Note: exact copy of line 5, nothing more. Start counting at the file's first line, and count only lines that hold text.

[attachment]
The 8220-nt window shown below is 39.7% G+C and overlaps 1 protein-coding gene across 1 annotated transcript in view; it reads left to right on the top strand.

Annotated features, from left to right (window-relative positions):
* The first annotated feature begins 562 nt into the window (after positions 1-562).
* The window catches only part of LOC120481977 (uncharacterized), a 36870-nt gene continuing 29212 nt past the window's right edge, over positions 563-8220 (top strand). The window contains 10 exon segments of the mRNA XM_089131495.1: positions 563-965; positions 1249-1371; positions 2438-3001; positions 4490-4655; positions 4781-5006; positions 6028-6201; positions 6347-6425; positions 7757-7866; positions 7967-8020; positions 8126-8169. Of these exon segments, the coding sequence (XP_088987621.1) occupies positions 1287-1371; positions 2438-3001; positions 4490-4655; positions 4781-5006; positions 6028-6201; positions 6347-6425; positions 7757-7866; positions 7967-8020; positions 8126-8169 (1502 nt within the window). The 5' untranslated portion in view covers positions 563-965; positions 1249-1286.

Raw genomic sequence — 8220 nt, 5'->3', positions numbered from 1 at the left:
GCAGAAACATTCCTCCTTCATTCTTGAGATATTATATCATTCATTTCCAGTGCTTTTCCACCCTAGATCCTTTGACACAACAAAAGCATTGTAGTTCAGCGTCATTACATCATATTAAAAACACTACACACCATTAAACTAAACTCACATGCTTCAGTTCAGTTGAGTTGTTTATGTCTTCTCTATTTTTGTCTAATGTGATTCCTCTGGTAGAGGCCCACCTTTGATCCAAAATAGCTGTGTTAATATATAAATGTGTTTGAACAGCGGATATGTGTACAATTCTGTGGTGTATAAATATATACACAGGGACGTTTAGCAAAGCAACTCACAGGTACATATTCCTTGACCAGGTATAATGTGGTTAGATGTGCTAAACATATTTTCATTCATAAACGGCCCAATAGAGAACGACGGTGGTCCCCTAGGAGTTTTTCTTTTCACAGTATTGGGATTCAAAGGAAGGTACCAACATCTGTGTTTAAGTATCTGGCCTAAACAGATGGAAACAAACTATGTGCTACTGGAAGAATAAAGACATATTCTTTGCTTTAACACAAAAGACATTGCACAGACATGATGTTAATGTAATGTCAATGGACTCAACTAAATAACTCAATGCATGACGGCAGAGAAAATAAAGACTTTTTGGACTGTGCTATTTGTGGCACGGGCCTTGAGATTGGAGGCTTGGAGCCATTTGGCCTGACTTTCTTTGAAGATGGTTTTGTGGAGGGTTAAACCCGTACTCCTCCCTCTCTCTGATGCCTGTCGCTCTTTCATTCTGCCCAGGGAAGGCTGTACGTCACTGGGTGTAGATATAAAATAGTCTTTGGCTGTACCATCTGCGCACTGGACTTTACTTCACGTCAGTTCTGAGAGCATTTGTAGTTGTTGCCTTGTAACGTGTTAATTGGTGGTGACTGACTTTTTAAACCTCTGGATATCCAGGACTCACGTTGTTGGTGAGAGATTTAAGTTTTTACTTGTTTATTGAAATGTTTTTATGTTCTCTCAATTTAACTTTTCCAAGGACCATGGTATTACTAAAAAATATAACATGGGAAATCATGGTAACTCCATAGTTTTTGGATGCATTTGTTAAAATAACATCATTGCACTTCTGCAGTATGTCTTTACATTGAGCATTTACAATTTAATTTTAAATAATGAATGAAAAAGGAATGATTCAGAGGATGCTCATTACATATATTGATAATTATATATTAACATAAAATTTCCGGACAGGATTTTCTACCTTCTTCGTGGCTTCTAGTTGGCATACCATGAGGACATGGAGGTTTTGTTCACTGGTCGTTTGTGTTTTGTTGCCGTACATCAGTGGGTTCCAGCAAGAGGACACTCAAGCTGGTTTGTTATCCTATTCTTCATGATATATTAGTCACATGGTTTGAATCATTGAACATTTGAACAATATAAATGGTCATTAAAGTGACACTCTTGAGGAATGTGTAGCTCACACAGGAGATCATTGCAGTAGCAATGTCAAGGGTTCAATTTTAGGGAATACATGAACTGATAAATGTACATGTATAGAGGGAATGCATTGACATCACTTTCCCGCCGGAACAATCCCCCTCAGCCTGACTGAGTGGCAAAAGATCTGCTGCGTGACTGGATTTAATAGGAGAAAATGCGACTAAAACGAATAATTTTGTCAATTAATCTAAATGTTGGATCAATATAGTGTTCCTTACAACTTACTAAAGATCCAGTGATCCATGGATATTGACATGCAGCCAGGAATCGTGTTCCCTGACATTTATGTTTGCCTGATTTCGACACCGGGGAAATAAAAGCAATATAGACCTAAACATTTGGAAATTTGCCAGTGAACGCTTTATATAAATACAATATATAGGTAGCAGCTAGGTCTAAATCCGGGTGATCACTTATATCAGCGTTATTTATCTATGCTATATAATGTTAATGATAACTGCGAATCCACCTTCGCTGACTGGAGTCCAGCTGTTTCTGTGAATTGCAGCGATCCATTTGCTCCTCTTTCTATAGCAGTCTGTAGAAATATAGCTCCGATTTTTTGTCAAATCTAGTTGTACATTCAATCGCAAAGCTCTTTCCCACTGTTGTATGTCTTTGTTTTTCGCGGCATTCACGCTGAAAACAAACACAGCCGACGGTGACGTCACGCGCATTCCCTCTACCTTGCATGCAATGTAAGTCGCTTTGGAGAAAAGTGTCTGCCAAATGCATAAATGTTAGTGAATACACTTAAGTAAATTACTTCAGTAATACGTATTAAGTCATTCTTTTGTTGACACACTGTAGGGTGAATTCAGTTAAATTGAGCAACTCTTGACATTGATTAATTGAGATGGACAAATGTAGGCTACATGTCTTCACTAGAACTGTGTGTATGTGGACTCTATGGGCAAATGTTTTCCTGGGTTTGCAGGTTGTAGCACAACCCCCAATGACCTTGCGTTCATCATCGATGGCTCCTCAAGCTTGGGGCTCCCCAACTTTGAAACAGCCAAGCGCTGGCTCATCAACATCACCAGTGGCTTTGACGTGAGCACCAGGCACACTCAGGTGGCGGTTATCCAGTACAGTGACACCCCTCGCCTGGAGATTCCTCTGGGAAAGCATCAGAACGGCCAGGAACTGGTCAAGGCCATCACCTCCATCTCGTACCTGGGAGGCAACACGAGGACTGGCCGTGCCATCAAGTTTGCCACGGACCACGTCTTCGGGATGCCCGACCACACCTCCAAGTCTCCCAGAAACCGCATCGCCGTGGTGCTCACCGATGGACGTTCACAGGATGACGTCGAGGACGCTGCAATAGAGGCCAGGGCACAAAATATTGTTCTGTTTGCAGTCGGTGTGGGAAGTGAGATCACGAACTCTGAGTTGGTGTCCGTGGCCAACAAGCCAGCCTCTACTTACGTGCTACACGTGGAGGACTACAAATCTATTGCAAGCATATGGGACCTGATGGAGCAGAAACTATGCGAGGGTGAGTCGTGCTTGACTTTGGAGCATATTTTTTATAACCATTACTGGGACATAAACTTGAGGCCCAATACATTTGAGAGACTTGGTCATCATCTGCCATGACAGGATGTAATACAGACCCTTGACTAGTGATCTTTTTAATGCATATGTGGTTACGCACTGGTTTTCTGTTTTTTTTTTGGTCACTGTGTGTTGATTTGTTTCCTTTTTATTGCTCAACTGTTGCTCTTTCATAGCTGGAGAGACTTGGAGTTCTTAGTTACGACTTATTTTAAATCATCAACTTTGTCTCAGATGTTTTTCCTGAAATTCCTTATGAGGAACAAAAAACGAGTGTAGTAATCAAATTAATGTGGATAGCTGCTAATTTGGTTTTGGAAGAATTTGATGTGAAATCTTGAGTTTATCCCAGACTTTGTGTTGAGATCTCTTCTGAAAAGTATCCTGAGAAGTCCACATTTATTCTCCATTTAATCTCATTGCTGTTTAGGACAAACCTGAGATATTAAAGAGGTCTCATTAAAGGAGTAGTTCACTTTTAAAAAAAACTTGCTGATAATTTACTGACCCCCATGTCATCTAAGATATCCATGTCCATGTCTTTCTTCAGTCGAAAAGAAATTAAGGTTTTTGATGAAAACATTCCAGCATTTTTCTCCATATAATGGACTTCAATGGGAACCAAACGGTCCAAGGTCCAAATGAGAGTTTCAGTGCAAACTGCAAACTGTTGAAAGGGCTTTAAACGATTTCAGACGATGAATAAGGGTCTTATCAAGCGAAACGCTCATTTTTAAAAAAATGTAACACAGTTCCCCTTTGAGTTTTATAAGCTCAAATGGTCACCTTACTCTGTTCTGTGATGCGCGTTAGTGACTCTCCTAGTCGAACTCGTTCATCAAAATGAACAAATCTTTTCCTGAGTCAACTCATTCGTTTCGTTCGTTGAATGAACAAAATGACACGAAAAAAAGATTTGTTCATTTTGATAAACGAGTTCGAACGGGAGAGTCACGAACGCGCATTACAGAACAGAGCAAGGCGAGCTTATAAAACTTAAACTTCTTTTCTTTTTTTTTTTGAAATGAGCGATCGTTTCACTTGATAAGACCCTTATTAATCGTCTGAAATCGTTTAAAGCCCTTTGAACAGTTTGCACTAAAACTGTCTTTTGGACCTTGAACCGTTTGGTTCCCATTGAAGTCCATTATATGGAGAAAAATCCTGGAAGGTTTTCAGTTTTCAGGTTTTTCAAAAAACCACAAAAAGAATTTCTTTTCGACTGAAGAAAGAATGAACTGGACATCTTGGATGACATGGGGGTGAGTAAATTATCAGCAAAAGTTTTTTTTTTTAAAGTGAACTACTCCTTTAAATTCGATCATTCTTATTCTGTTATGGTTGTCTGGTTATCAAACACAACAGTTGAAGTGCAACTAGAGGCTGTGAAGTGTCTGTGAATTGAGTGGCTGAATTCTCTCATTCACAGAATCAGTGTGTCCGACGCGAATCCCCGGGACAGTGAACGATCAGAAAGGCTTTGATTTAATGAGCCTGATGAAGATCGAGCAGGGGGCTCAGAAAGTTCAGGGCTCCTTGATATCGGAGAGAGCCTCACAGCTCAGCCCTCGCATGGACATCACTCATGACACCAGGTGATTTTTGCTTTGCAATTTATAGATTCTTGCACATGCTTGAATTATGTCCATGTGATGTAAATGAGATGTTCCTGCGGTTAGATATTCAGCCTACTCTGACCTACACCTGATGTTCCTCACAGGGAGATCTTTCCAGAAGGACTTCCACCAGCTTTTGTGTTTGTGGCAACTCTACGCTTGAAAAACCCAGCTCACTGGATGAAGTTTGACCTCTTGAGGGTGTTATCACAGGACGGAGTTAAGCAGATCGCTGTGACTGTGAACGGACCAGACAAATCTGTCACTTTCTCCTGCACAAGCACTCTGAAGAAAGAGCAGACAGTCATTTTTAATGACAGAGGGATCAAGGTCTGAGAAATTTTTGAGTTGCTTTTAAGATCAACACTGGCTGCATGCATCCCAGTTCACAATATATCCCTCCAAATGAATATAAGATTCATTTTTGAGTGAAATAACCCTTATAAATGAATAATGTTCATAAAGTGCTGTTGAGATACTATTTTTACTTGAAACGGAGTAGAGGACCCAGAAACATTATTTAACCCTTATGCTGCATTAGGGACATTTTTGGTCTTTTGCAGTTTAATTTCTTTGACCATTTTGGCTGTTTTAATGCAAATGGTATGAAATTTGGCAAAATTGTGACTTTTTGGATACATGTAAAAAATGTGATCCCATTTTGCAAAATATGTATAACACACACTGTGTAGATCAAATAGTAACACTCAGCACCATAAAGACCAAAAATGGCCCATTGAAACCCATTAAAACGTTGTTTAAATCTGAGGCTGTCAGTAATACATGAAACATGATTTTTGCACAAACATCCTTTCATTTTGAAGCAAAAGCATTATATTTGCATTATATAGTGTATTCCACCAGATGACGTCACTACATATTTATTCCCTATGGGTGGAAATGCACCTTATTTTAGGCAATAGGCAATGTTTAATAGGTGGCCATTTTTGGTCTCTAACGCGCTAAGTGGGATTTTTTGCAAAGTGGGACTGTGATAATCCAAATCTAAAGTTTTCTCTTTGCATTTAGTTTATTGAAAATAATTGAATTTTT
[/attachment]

Raw genomic sequence — 8220 nt, 5'->3', positions numbered from 1 at the left: